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10 things to know about Bezos’ space trip

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Billionaire businessman Jeff Bezos is launched with three crew members aboard a New Shepard rocket on the world's first unpiloted suborbital flight from Blue Origin's Launch Site 1 near Van Horn, Texas , U.S., July 20, 2021. REUTERS/Joe Skipper



Jeff Bezos, the world’s richest man embarked on an 11-minute 2,300-mph excursion to the edge of space in his rocket company’s Blue Origin, which was founded in 2000 with the goal of using some of his Amazon fortunes to develop rocket technology for a variety of business purposes.

The Amazon founder’s extraterrestrial journey in Blue Origin’s New Shephard today marks the 52nd anniversary of the Apollo 11 moon landing.

It comes just nine days after fellow billionaire and rocket company founder Richard Branson took his own trip.

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Here are few facts about Bezos’ space trip:

The flight brings alive the billionaire’s five-year-old dream. “Ever since I was five years old, I’ve dreamed of traveling to space,” Bezos wrote in his June announcement on Instagram.

Bezos flew to 350,000ft (106km), more than 20km over Sir Richard Branson’s flight to space last week with Virgin Galactic.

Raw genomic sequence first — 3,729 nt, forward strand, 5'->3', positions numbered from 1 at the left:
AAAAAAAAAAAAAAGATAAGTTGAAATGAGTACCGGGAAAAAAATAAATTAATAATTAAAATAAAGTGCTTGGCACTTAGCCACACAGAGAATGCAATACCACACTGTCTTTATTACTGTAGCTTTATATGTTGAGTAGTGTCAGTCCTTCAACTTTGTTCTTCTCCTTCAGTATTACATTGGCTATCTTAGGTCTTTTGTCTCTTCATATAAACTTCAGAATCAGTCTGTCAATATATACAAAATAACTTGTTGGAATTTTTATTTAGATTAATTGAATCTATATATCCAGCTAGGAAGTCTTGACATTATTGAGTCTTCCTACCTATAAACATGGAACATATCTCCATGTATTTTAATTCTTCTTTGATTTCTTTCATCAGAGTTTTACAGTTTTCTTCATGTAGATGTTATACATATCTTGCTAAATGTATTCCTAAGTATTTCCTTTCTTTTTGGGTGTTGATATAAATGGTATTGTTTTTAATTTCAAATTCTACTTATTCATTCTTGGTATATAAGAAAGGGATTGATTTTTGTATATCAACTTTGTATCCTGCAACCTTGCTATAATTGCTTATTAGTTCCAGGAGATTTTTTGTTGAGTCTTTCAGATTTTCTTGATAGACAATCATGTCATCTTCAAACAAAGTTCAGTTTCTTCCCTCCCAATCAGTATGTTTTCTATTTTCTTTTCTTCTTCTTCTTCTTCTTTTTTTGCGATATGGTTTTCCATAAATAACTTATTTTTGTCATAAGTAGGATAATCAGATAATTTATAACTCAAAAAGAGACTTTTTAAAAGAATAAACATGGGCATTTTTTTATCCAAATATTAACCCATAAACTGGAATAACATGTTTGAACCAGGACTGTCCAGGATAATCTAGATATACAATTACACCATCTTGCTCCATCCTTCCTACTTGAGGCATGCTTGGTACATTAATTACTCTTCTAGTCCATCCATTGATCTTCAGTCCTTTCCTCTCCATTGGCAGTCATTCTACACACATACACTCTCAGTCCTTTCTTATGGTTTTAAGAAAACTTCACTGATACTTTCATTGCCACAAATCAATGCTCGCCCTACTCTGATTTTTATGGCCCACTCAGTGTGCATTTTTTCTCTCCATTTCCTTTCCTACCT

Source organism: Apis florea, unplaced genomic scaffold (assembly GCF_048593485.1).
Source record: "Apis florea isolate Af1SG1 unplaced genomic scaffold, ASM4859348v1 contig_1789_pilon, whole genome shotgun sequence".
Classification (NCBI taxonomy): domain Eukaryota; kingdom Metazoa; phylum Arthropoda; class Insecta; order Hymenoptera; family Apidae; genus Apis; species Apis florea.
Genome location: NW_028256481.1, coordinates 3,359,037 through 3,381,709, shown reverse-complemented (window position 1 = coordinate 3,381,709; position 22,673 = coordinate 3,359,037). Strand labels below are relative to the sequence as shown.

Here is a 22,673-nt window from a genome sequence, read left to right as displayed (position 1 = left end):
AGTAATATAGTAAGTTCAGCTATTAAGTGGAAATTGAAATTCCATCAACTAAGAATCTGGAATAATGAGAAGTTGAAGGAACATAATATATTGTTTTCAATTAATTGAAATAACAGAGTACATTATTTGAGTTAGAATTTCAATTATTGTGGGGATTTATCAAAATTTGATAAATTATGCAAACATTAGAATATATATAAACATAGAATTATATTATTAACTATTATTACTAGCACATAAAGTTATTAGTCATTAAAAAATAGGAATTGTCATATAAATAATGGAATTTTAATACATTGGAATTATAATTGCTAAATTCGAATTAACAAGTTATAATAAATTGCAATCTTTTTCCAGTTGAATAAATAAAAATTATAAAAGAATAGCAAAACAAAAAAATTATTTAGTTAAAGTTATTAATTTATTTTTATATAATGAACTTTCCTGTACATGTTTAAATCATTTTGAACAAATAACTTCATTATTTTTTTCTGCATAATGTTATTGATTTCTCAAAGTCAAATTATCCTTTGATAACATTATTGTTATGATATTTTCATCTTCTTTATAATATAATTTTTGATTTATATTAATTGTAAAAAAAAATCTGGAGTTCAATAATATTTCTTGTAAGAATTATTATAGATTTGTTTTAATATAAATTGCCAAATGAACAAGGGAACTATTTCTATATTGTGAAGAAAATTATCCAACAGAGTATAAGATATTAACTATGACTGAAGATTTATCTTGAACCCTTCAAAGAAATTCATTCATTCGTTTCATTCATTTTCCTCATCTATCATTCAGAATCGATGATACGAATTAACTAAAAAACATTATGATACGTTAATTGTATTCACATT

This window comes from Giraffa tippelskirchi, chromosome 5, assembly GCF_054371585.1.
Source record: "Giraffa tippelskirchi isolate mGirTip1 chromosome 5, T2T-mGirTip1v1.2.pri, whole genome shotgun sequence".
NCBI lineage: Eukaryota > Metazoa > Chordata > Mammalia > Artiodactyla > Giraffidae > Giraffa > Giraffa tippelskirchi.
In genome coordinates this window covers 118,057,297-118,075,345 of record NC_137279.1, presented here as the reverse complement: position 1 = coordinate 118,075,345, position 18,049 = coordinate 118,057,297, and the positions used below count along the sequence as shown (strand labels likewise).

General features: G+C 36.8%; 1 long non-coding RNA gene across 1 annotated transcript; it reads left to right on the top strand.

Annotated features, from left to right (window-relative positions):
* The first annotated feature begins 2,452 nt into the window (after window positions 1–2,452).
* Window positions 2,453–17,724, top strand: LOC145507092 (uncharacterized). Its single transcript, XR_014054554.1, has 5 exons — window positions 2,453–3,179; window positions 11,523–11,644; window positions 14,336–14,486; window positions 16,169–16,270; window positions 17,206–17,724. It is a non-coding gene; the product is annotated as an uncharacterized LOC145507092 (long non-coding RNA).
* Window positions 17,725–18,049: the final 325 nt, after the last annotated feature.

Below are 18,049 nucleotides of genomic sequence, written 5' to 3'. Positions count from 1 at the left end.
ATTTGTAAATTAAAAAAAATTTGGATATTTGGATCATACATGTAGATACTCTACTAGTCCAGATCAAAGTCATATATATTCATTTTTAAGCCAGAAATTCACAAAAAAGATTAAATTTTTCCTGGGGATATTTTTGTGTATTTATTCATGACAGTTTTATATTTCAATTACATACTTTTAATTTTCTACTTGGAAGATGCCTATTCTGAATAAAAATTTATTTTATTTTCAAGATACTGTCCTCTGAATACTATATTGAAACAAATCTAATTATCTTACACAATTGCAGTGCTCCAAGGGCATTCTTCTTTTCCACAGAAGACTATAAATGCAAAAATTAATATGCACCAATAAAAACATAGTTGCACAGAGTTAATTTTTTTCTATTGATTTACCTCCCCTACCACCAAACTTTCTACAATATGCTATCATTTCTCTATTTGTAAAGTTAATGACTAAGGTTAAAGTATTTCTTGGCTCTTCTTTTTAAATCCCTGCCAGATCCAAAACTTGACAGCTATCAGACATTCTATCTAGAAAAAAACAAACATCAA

His six-man crew included his brother Mark, aerospace pioneer Wally Funk, and Dutch teenager Oliver Daemen.

Bezos’ Blue Origin’s spaceflight system New Shepard was named in honour of NASA astronaut Alan Shepard.

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The space trip was launched at a desert near Van Horn, Texas, United States of America.

Wally Funk, 82, became the oldest person to fly in space, beating the record of 77-year-old Sen John Glenn who held the record from his 1998 trip.

On the other hand, 18-year-old Oliver Daemen who recently graduated from a Dutch high school has now become the youngest person to launch into space, a record previously held by Soviet cosmonaut Gherman Stepanovich Titov who in 1961 attained the feat a month before his 26th birthday.

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Daeman is known as New Shepard’s “first paying customer.” He is the son of Dutch private equity firm Somerset Capital Partners CEO Joes Daemen, who paid for the seat in last month’s public auction and chose to fly Oliver instead.

Daeman took the space from an anonymous individual who won a $28 million winning bid of the auction, who cited “scheduling conflicts” for postponing their flight.

Blue Origin will reuse the New Shepard rocket booster used to return to Earth on future launches.

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